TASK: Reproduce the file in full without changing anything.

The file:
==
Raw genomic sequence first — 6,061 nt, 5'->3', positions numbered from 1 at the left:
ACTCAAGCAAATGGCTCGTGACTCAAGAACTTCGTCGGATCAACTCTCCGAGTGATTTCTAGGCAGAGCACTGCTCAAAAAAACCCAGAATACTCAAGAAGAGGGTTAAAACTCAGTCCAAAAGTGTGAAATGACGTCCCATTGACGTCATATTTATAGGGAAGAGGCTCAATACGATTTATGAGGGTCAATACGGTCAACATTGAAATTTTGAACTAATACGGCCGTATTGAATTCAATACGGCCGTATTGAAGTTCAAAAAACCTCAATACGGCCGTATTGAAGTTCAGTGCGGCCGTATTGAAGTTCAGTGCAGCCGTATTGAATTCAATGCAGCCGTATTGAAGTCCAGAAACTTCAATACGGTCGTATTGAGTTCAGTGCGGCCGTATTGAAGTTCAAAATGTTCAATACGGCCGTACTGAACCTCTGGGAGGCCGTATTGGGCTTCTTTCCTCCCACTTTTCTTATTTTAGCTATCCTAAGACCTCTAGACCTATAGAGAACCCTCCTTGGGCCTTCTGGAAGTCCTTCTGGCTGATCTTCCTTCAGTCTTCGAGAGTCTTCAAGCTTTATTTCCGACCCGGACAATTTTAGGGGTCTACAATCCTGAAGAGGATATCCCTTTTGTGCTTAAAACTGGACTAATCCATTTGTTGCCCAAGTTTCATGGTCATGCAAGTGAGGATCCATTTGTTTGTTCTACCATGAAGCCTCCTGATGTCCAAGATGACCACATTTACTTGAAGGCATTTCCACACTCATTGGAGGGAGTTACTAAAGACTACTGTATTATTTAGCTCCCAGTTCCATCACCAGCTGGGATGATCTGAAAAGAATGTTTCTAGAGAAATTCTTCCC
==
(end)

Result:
Raw genomic sequence first — 6,061 nt, 5'->3', positions numbered from 1 at the left:
ACTCAAGCAAATGGCTCGTGACTCAAGAACTTCGTCGGATCAACTCTCCGAGTGATTTCTAGGCAGAGCACTGCTCAAAAAAACCCAGAATACTCAAGAAGAGGGTTAAAACTCAGTCCAAAAGTGTGAAATGACGTCCCATTGACGTCATATTTATAGGGAAGAGGCTCAATACGATTTATGAGGGTCAATACGGTCAACATTGAAATTTTGAACTAATACGGCCGTATTGAATTCAATACGGCCGTATTGAAGTTCAAAAAACCTCAATACGGCCGTATTGAAGTTCAGTGCGGCCGTATTGAAGTTCAGTGCAGCCGTATTGAATTCAATGCAGCCGTATTGAAGTCCAGAAACTTCAATACGGTCGTATTGAGTTCAGTGCGGCCGTATTGAAGTTCAAAATGTTCAATACGGCCGTACTGAACCTCTGGGAGGCCGTATTGGGCTTCTTTCCTCCCACTTTTCTTATTTTAGCTATCCTAAGACCTCTAGACCTATAGAGAACCCTCCTTGGGCCTTCTGGAAGTCCTTCTGGCTGATCTTCCTTCAGTCTTCGAGAGTCTTCAAGCTTTATTTCCGACCCGGACAATTTTAGGGGTCTACAATCCTGAAGAGGATATCCCTTTTGTGCTTAAAACTGGACTAATCCATTTGTTGCCCAAGTTTCATGGTCATGCAAGTGAGGATCCATTTGTTTGTTCTACCATGAAGCCTCCTGATGTCCAAGATGACCACATTTACTTGAAGGCATTTCCACACTCATTGGAGGGAGTTACTAAAGACTACTGTATTATTTAGCTCCCAGTTCCATCACCAGCTGGGATGATCTGAAAAGAATGTTTCTAGAGAAATTCTTCCC